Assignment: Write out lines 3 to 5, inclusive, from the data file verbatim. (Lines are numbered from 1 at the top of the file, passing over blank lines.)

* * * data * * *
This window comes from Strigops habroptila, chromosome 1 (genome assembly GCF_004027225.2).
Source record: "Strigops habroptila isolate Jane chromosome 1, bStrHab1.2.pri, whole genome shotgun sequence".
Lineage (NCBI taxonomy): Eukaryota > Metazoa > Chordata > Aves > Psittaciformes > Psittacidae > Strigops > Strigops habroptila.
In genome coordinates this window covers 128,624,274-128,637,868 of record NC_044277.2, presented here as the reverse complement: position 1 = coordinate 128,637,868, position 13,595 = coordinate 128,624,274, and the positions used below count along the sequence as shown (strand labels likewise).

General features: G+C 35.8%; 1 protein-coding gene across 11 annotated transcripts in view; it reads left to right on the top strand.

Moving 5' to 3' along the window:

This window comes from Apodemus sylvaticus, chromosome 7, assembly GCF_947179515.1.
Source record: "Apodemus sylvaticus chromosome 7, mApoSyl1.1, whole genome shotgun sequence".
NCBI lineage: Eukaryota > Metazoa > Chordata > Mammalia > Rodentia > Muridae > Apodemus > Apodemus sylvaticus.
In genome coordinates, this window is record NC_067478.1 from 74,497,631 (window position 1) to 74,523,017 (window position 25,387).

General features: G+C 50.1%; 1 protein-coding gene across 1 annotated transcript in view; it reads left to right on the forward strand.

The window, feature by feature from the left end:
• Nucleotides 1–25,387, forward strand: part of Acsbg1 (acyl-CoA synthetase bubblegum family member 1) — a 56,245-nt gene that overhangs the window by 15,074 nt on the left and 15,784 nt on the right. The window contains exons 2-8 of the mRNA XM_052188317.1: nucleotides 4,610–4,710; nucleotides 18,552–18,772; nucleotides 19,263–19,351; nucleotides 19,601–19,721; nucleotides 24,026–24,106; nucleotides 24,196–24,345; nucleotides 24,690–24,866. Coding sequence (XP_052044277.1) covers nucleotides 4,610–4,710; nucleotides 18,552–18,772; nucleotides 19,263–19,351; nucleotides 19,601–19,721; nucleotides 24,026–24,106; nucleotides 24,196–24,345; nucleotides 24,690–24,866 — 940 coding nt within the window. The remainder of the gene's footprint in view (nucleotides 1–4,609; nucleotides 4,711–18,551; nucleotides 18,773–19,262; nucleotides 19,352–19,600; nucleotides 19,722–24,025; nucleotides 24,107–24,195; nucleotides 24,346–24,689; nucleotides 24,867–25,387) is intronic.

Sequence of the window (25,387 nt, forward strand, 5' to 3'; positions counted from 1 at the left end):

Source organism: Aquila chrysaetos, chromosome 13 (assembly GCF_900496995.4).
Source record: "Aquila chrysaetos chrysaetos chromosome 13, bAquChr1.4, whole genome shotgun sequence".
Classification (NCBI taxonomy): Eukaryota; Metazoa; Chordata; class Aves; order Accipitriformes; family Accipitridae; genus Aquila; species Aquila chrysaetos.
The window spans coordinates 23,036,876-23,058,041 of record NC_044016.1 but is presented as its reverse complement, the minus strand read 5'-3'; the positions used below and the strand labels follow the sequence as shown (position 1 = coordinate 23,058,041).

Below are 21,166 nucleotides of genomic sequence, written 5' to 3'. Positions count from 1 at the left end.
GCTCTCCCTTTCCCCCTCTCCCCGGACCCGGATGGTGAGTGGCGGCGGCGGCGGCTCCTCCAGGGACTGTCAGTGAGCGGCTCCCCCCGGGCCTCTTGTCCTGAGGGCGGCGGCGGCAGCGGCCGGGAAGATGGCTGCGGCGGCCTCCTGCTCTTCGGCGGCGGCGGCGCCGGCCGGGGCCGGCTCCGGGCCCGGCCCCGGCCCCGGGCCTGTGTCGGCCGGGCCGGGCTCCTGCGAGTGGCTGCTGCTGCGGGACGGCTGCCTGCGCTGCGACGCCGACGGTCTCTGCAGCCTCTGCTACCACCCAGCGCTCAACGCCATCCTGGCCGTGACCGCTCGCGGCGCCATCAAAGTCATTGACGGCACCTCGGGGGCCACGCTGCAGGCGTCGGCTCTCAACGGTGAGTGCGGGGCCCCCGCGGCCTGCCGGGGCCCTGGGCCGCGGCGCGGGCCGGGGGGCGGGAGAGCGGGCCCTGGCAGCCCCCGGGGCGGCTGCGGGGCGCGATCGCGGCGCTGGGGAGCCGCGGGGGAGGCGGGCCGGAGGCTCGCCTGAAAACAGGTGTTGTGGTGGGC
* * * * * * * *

Lineage (NCBI taxonomy): Eukaryota > Metazoa > Chordata > Aves > Psittaciformes > Psittacidae > Strigops > Strigops habroptila.
In genome coordinates this window covers 128,624,274-128,637,868 of record NC_044277.2, presented here as the reverse complement: position 1 = coordinate 128,637,868, position 13,595 = coordinate 128,624,274, and the positions used below count along the sequence as shown (strand labels likewise).

General features: G+C 35.8%; 1 protein-coding gene across 11 annotated transcripts in view; it reads left to right on the top strand.